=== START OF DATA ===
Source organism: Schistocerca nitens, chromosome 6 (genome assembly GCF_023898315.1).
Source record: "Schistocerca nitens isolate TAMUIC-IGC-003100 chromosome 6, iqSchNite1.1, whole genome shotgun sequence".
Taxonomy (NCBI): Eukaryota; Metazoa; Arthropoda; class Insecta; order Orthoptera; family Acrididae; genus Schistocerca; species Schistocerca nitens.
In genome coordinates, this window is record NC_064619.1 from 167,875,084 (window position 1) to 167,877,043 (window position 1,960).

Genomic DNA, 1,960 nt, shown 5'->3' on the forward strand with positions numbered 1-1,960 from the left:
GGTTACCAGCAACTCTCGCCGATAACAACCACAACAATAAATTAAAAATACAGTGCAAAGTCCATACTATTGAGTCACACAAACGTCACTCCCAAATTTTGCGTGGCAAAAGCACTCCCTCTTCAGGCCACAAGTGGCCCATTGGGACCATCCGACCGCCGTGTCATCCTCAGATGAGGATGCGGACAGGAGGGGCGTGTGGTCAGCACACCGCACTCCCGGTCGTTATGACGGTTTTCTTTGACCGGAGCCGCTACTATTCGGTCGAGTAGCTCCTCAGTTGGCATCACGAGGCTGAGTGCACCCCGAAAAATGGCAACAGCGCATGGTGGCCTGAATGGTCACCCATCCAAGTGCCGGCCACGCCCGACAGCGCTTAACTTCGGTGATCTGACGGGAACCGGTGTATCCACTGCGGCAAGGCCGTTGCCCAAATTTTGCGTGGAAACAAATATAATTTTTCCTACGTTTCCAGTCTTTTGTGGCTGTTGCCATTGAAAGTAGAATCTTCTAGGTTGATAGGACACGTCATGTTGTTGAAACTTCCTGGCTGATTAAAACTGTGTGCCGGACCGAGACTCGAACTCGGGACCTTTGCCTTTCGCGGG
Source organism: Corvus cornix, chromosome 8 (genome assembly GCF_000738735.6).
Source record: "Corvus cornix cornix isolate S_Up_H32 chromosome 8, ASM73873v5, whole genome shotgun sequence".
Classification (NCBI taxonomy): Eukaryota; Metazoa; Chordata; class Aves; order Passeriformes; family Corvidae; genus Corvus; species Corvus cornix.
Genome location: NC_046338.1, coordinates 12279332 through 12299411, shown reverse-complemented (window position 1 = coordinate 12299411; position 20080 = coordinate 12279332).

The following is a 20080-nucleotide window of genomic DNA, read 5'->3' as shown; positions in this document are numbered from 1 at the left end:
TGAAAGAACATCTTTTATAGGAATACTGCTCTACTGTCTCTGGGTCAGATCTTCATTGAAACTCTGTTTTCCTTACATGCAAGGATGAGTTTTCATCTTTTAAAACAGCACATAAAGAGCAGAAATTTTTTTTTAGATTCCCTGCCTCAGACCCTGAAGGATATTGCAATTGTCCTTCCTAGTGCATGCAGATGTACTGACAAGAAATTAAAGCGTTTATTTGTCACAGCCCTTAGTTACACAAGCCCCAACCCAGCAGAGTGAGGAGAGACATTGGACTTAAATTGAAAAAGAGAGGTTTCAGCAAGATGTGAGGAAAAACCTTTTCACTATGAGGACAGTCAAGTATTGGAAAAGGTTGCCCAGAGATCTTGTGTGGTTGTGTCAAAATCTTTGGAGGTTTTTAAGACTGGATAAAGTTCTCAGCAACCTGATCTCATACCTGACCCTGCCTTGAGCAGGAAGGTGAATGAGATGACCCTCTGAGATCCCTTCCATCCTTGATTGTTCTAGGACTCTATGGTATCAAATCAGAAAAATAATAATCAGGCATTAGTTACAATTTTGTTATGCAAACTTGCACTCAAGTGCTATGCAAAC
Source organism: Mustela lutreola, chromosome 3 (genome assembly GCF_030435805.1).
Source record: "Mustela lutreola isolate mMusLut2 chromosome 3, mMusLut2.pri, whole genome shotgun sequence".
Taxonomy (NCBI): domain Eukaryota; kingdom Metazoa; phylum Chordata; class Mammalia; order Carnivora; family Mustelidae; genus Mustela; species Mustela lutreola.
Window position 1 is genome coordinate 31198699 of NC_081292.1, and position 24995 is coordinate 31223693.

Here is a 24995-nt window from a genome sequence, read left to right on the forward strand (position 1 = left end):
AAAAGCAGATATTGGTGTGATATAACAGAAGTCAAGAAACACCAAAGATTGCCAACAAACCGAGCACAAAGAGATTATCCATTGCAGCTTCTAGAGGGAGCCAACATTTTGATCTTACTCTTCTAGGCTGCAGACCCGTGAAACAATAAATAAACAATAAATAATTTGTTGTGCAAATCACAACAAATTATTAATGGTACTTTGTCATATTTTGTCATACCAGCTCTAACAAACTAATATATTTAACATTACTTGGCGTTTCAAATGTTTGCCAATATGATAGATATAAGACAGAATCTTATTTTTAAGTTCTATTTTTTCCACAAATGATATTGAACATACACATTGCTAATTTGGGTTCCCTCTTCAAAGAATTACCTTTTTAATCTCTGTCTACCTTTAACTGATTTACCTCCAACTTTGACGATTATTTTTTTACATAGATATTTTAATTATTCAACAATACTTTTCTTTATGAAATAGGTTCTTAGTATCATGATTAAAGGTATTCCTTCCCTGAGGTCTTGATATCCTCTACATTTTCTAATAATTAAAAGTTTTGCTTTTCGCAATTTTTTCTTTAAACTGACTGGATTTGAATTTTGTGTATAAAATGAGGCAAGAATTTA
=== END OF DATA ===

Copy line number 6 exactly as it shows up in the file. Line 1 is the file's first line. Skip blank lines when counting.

GGTTACCAGCAACTCTCGCCGATAACAACCACAACAATAAATTAAAAATACAGTGCAAAGTCCATACTATTGAGTCACACAAACGTCACTCCCAAATTTTGCGTGGCAAAAGCACTCCCTCTTCAGGCCACAAGTGGCCCATTGGGACCATCCGACCGCCGTGTCATCCTCAGATGAGGATGCGGACAGGAGGGGCGTGTGGTCAGCACACCGCACTCCCGGTCGTTATGACGGTTTTCTTTGACCGGAGCCGCTACTATTCGGTCGAGTAGCTCCTCAGTTGGCATCACGAGGCTGAGTGCACCCCGAAAAATGGCAACAGCGCATGGTGGCCTGAATGGTCACCCATCCAAGTGCCGGCCACGCCCGACAGCGCTTAACTTCGGTGATCTGACGGGAACCGGTGTATCCACTGCGGCAAGGCCGTTGCCCAAATTTTGCGTGGAAACAAATATAATTTTTCCTACGTTTCCAGTCTTTTGTGGCTGTTGCCATTGAAAGTAGAATCTTCTAGGTTGATAGGACACGTCATGTTGTTGAAACTTCCTGGCTGATTAAAACTGTGTGCCGGACCGAGACTCGAACTCGGGACCTTTGCCTTTCGCGGG